Summary of Law, Legislation and Liberty

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In the 1970s, Nobel laureate Friedrich A. Hayek (1899–1992), a founder of the Austrian School in economics and one of the most influential economic thinkers of modern times, published his culminating work on the political economy. He initially offered it in three volumes, which expound his ideas on how nations can balance “individual liberty with political stability” and his framework for a “Great Society.” A staunch advocate of free markets, Hayek also believed that markets need strong states in which to function. Hayek profoundly influenced the deregulation and privatization policies of the 1980s that US president Ronald Reagan and UK prime minister Margaret Thatcher issued in response to economic stagnation. Hayek’s complex themes continue to echo in debates about capitalism and government’s role in democratic societies. His style is academic and often rambling, making this a challenging but ultimately rewarding analysis. getAbstract recommends it as required reading to those interested in the foundations of modern economics.

About the Author

Social theorist and political philosopher Friedrich A. Hayek (1899–1992) ranks as one of the most influential thinkers of the 20th century. Hayek won the 1974 Nobel Memorial Prize in Economic Sciences for his “pioneering work in the theory of money and economic fluctuations.” He taught at the University of London, the University of Chicago and the University of Freiburg.

 

Summary

The “Great Society” of Free Individuals and Markets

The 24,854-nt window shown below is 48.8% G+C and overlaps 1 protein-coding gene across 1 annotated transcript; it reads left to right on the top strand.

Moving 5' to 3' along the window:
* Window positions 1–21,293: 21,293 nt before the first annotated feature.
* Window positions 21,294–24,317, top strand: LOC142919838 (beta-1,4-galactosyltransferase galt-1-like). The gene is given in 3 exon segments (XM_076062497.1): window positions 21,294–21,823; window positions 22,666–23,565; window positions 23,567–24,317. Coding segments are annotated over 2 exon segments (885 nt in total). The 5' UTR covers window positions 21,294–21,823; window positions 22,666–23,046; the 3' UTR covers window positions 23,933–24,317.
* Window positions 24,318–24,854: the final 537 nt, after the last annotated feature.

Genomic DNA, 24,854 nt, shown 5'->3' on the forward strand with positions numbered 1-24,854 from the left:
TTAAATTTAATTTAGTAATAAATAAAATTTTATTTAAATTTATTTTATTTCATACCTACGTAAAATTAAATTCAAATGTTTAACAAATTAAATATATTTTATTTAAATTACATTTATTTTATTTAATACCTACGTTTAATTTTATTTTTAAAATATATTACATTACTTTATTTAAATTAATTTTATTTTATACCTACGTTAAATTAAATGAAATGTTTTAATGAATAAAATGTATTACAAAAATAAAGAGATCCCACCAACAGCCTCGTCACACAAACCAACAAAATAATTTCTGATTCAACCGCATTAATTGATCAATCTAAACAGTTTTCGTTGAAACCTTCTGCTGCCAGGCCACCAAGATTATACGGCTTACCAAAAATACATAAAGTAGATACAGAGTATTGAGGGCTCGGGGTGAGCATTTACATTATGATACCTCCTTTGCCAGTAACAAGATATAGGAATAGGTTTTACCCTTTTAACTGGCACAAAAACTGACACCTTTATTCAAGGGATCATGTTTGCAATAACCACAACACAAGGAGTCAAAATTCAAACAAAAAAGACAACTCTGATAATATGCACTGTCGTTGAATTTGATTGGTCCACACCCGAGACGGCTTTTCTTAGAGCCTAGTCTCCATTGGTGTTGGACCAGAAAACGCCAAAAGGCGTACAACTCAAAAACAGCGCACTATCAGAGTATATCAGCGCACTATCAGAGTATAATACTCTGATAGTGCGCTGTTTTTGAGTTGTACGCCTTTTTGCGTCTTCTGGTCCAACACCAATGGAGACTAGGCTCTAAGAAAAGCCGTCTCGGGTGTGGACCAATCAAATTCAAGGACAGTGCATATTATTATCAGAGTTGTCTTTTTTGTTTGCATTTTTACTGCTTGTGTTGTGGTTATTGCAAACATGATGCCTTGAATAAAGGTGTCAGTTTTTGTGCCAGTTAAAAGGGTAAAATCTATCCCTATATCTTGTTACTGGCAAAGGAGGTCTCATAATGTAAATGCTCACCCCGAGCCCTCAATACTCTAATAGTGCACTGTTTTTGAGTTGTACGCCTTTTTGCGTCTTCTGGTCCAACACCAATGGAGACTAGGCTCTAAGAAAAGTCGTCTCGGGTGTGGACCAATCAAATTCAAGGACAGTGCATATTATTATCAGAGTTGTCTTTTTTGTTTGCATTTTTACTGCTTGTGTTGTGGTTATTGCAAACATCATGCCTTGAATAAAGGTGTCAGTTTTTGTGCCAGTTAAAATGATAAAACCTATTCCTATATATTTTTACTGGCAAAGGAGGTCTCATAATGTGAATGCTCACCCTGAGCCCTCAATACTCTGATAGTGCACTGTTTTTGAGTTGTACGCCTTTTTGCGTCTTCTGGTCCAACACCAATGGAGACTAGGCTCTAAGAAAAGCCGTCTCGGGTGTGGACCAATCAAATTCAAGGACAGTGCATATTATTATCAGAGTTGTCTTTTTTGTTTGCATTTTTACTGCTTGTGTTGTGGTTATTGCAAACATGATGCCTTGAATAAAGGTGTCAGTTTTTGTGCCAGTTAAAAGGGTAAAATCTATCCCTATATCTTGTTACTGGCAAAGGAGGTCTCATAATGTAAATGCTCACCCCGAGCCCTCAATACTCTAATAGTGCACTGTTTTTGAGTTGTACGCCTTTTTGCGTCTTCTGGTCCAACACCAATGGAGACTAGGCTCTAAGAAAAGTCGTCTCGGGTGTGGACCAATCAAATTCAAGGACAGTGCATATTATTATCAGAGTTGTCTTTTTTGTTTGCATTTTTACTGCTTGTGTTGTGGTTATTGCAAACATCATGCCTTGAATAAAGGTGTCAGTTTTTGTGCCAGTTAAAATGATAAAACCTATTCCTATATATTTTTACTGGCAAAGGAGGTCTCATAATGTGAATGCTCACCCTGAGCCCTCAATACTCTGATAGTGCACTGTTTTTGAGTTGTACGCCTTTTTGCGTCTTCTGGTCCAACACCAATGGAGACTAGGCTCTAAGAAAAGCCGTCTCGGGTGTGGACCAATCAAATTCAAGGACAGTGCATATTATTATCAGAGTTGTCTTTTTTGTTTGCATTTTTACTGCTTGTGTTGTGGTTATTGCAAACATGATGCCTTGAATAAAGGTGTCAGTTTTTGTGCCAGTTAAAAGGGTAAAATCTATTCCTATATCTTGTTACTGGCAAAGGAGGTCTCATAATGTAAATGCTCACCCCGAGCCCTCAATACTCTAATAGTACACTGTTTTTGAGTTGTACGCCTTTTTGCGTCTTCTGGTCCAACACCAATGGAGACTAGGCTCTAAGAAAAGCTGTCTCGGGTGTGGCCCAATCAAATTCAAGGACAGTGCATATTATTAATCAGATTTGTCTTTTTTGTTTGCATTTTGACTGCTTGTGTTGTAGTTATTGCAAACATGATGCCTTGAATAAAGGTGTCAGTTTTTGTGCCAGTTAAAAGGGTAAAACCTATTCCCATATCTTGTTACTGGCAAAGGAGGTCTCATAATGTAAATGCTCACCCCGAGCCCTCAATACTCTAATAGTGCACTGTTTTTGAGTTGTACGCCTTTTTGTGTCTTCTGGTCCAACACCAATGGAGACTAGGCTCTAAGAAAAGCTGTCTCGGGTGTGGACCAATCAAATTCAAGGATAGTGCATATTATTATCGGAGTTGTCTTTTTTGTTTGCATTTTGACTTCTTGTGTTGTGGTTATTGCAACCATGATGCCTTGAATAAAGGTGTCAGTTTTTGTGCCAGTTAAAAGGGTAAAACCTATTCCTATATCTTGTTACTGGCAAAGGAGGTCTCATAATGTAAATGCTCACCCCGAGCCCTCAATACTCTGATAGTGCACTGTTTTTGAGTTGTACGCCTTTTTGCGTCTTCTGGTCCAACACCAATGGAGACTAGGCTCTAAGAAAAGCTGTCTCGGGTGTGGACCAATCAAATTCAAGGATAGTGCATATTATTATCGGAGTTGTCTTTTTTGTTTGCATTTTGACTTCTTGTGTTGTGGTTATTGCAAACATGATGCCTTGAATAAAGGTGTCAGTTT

People live together in communities of different sizes, but each community has common goals and rules of conduct. In prehistoric times, hunter-gatherer tribes were family assemblages characterized by strong emotional bonds and dedicated to the survival of all. Individuals shared the necessities of life, and leaders could make decisions that benefitted the whole group.

Moral obligations and ideas of social justice developed early in these small, connected groups. Those precepts still explain much of humankind’s instincts, but the requirements of a functioning large society argue against behaviors that focus on group welfare. In modern life, success in providing basic living standards lies in economic systems that depend on treating strangers the same as friends – that is, on setting impersonal laws everyone must follow. Individuals now support themselves through their economic activities, but they achieve the benefits of emotional bonds in personal associations that are external to the economic system.

Many political theories share a misconception in imagining that the progress made from prehistoric times...


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